At the junction we headed east following Tumbling Creek. The narrow canyon the creek entered into after passing under the bridge led to quite a spectacular water fall. We would lose 130 m over the next 0.9 km after which the trail would flatten out dropping a modest 180 m over the following 4.7 km.
After viewing the underappreciated but still impressive Tumbling Falls, not even sure if that is an official name, we continued on down the pleasantly graded trail. The hiking was uneventful for the most part but we did pass through some quite impressive piles of avalanche debris that Parks Canada had fortunately cut a path through.
We came across the remnants of an old house (-116.22359, 51.14809) complete with old rusty tins that probably once held food. I have contacted Parks Canada about the history of the cabin. At the present Parks Canada are unsure about the history of the cabin and have passed on my information request to their archivist.
A few minutes after leaving the old house we came across one of many small stream crossings across somewhat rotten logs. Poles were very handy in keeping things steady as we crossed the unstable logs. The trail was very pleasant as it followed the creek down the valley. For the first time in a long time I had to wait while someone else took photos.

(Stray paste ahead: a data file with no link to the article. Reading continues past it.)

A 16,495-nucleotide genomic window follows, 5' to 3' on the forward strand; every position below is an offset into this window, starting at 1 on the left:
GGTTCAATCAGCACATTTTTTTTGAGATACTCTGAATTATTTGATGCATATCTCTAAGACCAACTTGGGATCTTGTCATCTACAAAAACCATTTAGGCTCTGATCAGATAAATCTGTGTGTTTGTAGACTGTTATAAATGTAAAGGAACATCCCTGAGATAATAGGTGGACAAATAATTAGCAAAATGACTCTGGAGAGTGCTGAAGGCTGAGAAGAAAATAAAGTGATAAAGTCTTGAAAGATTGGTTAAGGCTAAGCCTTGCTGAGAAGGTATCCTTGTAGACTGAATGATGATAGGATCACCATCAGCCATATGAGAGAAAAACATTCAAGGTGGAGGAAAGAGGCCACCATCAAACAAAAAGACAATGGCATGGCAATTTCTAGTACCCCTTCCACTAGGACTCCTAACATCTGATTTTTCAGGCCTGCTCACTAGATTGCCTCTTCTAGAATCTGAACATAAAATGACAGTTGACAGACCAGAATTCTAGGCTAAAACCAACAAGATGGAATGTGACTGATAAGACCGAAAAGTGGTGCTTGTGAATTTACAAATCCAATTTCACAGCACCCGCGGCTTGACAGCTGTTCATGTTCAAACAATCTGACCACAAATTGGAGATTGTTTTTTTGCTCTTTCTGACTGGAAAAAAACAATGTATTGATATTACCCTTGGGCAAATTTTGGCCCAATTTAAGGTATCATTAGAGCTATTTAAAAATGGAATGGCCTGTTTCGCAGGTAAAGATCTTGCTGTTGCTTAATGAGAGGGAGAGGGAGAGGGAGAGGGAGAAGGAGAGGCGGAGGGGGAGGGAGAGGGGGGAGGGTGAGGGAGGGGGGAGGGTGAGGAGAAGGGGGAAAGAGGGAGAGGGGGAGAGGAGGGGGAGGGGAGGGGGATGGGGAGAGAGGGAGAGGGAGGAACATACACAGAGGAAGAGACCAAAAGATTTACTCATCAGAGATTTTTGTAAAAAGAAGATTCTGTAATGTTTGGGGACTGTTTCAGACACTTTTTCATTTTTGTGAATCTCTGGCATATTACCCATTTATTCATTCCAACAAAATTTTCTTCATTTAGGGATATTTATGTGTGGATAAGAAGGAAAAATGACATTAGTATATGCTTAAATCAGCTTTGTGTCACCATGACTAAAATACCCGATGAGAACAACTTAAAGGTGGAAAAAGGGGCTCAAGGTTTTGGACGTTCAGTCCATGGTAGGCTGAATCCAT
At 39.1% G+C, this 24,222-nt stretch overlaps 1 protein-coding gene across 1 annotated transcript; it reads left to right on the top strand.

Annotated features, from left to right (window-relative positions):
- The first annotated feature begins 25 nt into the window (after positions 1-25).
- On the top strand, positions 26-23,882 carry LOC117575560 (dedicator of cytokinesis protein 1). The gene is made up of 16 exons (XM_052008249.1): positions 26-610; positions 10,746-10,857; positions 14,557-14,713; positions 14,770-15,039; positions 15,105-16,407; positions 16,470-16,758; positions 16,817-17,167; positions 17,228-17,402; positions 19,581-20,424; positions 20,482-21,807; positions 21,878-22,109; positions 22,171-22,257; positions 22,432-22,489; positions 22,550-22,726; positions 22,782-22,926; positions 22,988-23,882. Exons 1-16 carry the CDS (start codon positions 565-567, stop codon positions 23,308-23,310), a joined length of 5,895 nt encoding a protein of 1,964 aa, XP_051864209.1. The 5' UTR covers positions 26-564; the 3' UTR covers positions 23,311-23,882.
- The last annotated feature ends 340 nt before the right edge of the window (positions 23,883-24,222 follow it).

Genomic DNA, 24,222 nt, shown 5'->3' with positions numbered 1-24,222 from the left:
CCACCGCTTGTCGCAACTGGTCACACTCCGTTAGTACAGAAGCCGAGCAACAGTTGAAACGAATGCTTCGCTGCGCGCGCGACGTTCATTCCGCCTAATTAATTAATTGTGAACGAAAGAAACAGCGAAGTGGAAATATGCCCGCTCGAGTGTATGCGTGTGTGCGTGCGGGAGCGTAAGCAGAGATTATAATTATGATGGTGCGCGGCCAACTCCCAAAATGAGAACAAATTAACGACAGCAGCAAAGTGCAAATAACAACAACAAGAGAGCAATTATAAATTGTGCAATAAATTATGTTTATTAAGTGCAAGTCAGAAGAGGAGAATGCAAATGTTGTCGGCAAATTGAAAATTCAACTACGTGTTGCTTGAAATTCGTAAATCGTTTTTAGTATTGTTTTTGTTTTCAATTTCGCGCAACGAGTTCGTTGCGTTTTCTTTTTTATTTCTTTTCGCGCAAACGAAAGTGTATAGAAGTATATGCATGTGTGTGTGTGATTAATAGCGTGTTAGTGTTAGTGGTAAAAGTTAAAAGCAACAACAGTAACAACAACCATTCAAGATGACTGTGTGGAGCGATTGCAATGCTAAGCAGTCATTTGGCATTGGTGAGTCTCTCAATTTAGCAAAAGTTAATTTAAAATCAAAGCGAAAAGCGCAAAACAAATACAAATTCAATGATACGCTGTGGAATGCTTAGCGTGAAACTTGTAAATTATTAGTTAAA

The trail cut through a large snowfield where again poles came in useful. The creek passed over a small waterfall where the water had carved a little canyon. The creek fell away from us after the waterfall. We dropped back down to the creek through a series of switchbacks that brought us to a very new bridge that would take us over to the north side of Tumbling Creek. It was just past 11:30 am and we decided to have a short break. We had been hiking for 1hr 45 min and had covered 4 km.
We headed back down the trail after a 10 minute break. The trail went across a loose unvegetated slope. Did not want to slip here or it would be a rough slide into the creek. The trail cut back up into the forest where it was almost overgrown by the lush vegetation. After 5.5 km of going north-east the trail turned 90 degrees as the creek was deflected around a ridge coming down from Tumbling NES that extended almost due north. We then went down a steep slope dropping 95 m in just 0.4 km. This brought us to the confluence of Tumbling Creek and Ochre Creek. We had nice open views all around us. It was 12:30pm now it was time for a proper lunch. We only had 4.2 km to go mostly on trail we had already been on just 2 days ago.